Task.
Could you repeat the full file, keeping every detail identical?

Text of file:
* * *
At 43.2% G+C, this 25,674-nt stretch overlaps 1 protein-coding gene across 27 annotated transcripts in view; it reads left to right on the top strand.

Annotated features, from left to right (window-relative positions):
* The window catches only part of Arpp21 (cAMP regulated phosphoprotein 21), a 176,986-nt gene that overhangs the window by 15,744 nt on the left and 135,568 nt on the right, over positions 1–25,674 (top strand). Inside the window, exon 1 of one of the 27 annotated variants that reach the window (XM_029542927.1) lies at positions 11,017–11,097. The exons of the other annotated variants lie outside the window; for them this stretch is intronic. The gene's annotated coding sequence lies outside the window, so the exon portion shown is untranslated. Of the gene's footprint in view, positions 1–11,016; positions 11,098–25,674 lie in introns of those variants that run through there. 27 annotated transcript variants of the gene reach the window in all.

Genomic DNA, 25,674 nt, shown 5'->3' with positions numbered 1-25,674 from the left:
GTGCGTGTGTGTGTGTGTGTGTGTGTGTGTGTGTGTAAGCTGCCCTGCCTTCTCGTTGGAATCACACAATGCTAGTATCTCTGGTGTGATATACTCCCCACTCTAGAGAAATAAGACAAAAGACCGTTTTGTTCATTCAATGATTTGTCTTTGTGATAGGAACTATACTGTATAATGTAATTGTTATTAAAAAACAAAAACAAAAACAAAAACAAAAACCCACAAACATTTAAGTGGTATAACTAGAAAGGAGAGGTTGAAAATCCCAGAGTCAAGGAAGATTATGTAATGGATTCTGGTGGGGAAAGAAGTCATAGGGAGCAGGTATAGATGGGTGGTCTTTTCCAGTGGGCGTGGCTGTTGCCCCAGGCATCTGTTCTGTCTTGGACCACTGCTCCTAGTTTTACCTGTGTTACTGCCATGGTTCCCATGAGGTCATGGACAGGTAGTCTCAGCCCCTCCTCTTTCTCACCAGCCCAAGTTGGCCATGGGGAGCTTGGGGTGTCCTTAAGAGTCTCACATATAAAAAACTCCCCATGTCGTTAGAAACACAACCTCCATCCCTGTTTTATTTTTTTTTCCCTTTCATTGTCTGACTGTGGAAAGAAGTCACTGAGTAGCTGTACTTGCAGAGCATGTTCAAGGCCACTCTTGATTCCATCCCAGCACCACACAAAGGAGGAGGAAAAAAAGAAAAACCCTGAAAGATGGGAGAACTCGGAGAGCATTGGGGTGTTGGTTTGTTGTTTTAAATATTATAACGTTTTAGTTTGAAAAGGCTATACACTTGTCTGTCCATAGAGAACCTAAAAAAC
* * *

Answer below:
At 43.2% G+C, this 25,674-nt stretch overlaps 1 protein-coding gene across 27 annotated transcripts in view; it reads left to right on the top strand.

Annotated features, from left to right (window-relative positions):
* The window catches only part of Arpp21 (cAMP regulated phosphoprotein 21), a 176,986-nt gene that overhangs the window by 15,744 nt on the left and 135,568 nt on the right, over positions 1–25,674 (top strand). Inside the window, exon 1 of one of the 27 annotated variants that reach the window (XM_029542927.1) lies at positions 11,017–11,097. The exons of the other annotated variants lie outside the window; for them this stretch is intronic. The gene's annotated coding sequence lies outside the window, so the exon portion shown is untranslated. Of the gene's footprint in view, positions 1–11,016; positions 11,098–25,674 lie in introns of those variants that run through there. 27 annotated transcript variants of the gene reach the window in all.

Genomic DNA, 25,674 nt, shown 5'->3' with positions numbered 1-25,674 from the left:
GTGCGTGTGTGTGTGTGTGTGTGTGTGTGTGTGTGTAAGCTGCCCTGCCTTCTCGTTGGAATCACACAATGCTAGTATCTCTGGTGTGATATACTCCCCACTCTAGAGAAATAAGACAAAAGACCGTTTTGTTCATTCAATGATTTGTCTTTGTGATAGGAACTATACTGTATAATGTAATTGTTATTAAAAAACAAAAACAAAAACAAAAACAAAAACCCACAAACATTTAAGTGGTATAACTAGAAAGGAGAGGTTGAAAATCCCAGAGTCAAGGAAGATTATGTAATGGATTCTGGTGGGGAAAGAAGTCATAGGGAGCAGGTATAGATGGGTGGTCTTTTCCAGTGGGCGTGGCTGTTGCCCCAGGCATCTGTTCTGTCTTGGACCACTGCTCCTAGTTTTACCTGTGTTACTGCCATGGTTCCCATGAGGTCATGGACAGGTAGTCTCAGCCCCTCCTCTTTCTCACCAGCCCAAGTTGGCCATGGGGAGCTTGGGGTGTCCTTAAGAGTCTCACATATAAAAAACTCCCCATGTCGTTAGAAACACAACCTCCATCCCTGTTTTATTTTTTTTTCCCTTTCATTGTCTGACTGTGGAAAGAAGTCACTGAGTAGCTGTACTTGCAGAGCATGTTCAAGGCCACTCTTGATTCCATCCCAGCACCACACAAAGGAGGAGGAAAAAAAGAAAAACCCTGAAAGATGGGAGAACTCGGAGAGCATTGGGGTGTTGGTTTGTTGTTTTAAATATTATAACGTTTTAGTTTGAAAAGGCTATACACTTGTCTGTCCATAGAGAACCTAAAAAAC